Chris Christie on 2012: Something Something Ronald Reagan

Weigel
Reporting on Politics and Policy.
Sept. 28 2011 8:59 AM

Chris Christie on 2012: Something Something Ronald Reagan

I previewed Chris Christie's speech last night with a story about how little he'd actually add to the Republican field. Serious budget wonking? You've got that with Mitt Romney. Bold attacks on the status quo? You've got that with Rick Perry. Also, Christie's rep as an unparalleled public speaker is a little bit inflated, a product of our YouTube culture where we meet famous people in short clips.

Case in point: His final answer of Tuesday night, to a woman who passionately (and a little pathetically) begged him to run for president.

Let me just say this, because a lot of people have asked me about this over the course of the last number of weeks and months. And this is all I'll say about that tonight, is that, I hear exactly what you're saying, and I feel the passion with which you say it, and it touches me. Because I can tell ya, I'm just a kid from Jersey, who feels like I'm the luckiest guy in the world, to have the opportunity that I have to be the governor of my state. And so people say to me all the time now, when folks like you say those kinds of things, for as many months as it's being said, you know, Governor, why don't they just leave you alone? You've already given your answer, isn't it a burden. And what I say to you tonight, and say to everybody else who was nice enough to applaud what she said, is that it isn't a burden. I mean, the fact of the matter is that anybody who has an ego large enough to say, Oh, please. Please, please stop asking me to be the leader of the free world! If you can please just stop! I mean, what kind of crazy egomaniac would you have to be to say please stop? It's extraordinarily flattering. But by the same token, that heartfelt message you gave me is not a reason for me to do it. That reason has to reside inside me. And so, that's what I've said all along, is that I know, without ever having met President Reagan, is that he must have felt deeply in his heart that he was called to that moment to lead our country. And so many answer to you is just this: I thank you for what you're saying. And I take it in, and I'm listening to every word of it, and feeling it too. And please don't ever think for a second that I think I'm important enough in this world that what you're saying is a problem for me.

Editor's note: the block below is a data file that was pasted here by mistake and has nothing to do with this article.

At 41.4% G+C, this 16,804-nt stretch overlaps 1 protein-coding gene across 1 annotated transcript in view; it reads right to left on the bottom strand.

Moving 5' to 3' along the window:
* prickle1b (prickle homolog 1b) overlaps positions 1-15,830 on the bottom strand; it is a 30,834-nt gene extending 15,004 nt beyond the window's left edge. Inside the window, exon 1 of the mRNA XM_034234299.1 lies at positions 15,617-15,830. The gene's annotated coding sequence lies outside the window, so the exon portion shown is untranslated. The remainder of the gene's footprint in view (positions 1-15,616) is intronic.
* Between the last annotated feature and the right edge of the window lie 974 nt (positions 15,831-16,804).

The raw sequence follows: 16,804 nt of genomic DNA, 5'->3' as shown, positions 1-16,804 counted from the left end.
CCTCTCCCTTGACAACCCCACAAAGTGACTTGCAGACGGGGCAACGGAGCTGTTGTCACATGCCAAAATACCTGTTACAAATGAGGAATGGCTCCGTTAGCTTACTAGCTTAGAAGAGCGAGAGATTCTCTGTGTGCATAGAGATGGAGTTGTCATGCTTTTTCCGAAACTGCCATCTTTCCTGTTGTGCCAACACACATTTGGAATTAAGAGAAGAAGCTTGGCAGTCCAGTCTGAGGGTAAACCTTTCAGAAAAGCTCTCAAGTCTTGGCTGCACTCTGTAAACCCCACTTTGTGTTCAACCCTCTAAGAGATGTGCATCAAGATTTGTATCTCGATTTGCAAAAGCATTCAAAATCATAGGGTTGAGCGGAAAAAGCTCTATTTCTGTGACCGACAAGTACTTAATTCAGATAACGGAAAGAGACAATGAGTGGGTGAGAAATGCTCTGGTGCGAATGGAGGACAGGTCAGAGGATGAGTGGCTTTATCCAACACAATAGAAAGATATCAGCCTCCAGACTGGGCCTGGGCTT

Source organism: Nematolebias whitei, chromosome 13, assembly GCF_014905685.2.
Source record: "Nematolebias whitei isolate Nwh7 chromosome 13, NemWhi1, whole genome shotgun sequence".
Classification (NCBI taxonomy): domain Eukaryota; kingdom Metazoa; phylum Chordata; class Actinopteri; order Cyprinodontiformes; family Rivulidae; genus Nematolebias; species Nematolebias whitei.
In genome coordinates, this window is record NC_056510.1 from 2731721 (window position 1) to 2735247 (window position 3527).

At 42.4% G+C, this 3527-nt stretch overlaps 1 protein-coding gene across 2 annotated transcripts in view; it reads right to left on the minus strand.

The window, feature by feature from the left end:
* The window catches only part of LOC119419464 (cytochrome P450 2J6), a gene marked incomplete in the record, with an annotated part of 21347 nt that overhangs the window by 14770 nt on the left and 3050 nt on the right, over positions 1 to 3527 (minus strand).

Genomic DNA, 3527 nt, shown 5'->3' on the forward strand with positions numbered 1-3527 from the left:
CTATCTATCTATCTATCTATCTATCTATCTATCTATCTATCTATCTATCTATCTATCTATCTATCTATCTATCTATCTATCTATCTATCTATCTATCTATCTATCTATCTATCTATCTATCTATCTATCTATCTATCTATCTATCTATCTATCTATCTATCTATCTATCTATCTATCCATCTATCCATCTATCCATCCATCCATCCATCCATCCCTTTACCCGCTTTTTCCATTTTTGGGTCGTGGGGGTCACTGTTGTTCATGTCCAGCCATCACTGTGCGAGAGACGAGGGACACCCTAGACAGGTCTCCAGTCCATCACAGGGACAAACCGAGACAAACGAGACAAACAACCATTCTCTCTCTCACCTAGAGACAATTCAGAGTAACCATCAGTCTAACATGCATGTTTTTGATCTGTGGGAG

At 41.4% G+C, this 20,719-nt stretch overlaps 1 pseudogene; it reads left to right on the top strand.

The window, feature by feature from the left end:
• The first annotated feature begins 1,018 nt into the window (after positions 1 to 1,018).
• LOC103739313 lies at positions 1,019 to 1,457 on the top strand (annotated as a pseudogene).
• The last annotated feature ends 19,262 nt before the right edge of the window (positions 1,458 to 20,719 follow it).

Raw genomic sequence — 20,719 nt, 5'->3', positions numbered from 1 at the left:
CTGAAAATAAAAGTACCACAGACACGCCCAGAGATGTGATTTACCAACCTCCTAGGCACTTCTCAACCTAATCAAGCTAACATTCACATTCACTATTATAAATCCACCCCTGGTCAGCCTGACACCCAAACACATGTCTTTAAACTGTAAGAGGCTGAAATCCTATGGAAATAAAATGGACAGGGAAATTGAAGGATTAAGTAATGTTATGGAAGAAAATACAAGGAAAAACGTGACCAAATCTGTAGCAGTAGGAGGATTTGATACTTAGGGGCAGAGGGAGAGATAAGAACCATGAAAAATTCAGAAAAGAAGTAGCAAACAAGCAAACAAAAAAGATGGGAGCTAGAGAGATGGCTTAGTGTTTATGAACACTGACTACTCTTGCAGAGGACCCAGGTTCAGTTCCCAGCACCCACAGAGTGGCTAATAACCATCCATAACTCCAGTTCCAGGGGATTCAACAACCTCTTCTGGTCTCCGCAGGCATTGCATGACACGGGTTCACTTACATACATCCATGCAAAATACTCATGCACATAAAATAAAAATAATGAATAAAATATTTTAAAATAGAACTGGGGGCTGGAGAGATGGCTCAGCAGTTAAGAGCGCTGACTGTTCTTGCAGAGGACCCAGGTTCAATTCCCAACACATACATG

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This isn't an easy question to answer diplomatically, but what did Christie actually say?

1) I'm touched by the question and all the applause it generated.
2) It's not a burden to be asked; it's flattering!
3) Eh, I don't feel it in my gut yet, but I do listen when people beg me to run.

And it only took a few minutes of word salad to get there! Clearly, this is an orator without parallel.

David Weigel is a reporter for Bloomberg Politics